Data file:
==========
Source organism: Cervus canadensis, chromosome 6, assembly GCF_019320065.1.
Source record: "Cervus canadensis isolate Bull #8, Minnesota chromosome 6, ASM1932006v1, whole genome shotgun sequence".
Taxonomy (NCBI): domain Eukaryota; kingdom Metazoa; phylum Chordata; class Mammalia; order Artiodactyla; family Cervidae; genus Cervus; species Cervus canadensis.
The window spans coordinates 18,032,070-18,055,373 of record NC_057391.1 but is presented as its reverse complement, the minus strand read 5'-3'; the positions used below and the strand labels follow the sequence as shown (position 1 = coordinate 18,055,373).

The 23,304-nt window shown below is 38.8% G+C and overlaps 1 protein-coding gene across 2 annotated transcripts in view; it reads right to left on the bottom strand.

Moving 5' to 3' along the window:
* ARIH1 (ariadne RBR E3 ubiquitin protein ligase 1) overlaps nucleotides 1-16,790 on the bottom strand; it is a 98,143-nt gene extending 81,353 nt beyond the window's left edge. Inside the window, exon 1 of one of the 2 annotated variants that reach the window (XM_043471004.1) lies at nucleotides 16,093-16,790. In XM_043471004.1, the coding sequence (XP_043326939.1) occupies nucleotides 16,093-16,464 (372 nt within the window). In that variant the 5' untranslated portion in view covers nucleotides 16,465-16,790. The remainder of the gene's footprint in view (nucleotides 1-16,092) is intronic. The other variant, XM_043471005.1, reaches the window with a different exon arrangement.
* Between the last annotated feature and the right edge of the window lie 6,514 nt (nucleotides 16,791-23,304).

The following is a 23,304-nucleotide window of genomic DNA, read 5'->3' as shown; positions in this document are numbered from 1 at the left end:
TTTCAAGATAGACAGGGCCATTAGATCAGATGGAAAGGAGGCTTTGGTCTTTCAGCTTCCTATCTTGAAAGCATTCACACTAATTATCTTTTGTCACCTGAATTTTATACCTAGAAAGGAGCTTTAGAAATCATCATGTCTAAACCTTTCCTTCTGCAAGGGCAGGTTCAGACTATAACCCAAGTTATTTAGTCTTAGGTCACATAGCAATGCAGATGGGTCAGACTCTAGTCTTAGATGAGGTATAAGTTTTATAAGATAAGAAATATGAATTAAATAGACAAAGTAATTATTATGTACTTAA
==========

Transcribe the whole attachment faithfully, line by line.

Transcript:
Source organism: Cervus canadensis, chromosome 6, assembly GCF_019320065.1.
Source record: "Cervus canadensis isolate Bull #8, Minnesota chromosome 6, ASM1932006v1, whole genome shotgun sequence".
Taxonomy (NCBI): domain Eukaryota; kingdom Metazoa; phylum Chordata; class Mammalia; order Artiodactyla; family Cervidae; genus Cervus; species Cervus canadensis.
The window spans coordinates 18,032,070-18,055,373 of record NC_057391.1 but is presented as its reverse complement, the minus strand read 5'-3'; the positions used below and the strand labels follow the sequence as shown (position 1 = coordinate 18,055,373).

The 23,304-nt window shown below is 38.8% G+C and overlaps 1 protein-coding gene across 2 annotated transcripts in view; it reads right to left on the bottom strand.

Moving 5' to 3' along the window:
* ARIH1 (ariadne RBR E3 ubiquitin protein ligase 1) overlaps nucleotides 1-16,790 on the bottom strand; it is a 98,143-nt gene extending 81,353 nt beyond the window's left edge. Inside the window, exon 1 of one of the 2 annotated variants that reach the window (XM_043471004.1) lies at nucleotides 16,093-16,790. In XM_043471004.1, the coding sequence (XP_043326939.1) occupies nucleotides 16,093-16,464 (372 nt within the window). In that variant the 5' untranslated portion in view covers nucleotides 16,465-16,790. The remainder of the gene's footprint in view (nucleotides 1-16,092) is intronic. The other variant, XM_043471005.1, reaches the window with a different exon arrangement.
* Between the last annotated feature and the right edge of the window lie 6,514 nt (nucleotides 16,791-23,304).

The following is a 23,304-nucleotide window of genomic DNA, read 5'->3' as shown; positions in this document are numbered from 1 at the left end:
TTTCAAGATAGACAGGGCCATTAGATCAGATGGAAAGGAGGCTTTGGTCTTTCAGCTTCCTATCTTGAAAGCATTCACACTAATTATCTTTTGTCACCTGAATTTTATACCTAGAAAGGAGCTTTAGAAATCATCATGTCTAAACCTTTCCTTCTGCAAGGGCAGGTTCAGACTATAACCCAAGTTATTTAGTCTTAGGTCACATAGCAATGCAGATGGGTCAGACTCTAGTCTTAGATGAGGTATAAGTTTTATAAGATAAGAAATATGAATTAAATAGACAAAGTAATTATTATGTACTTAA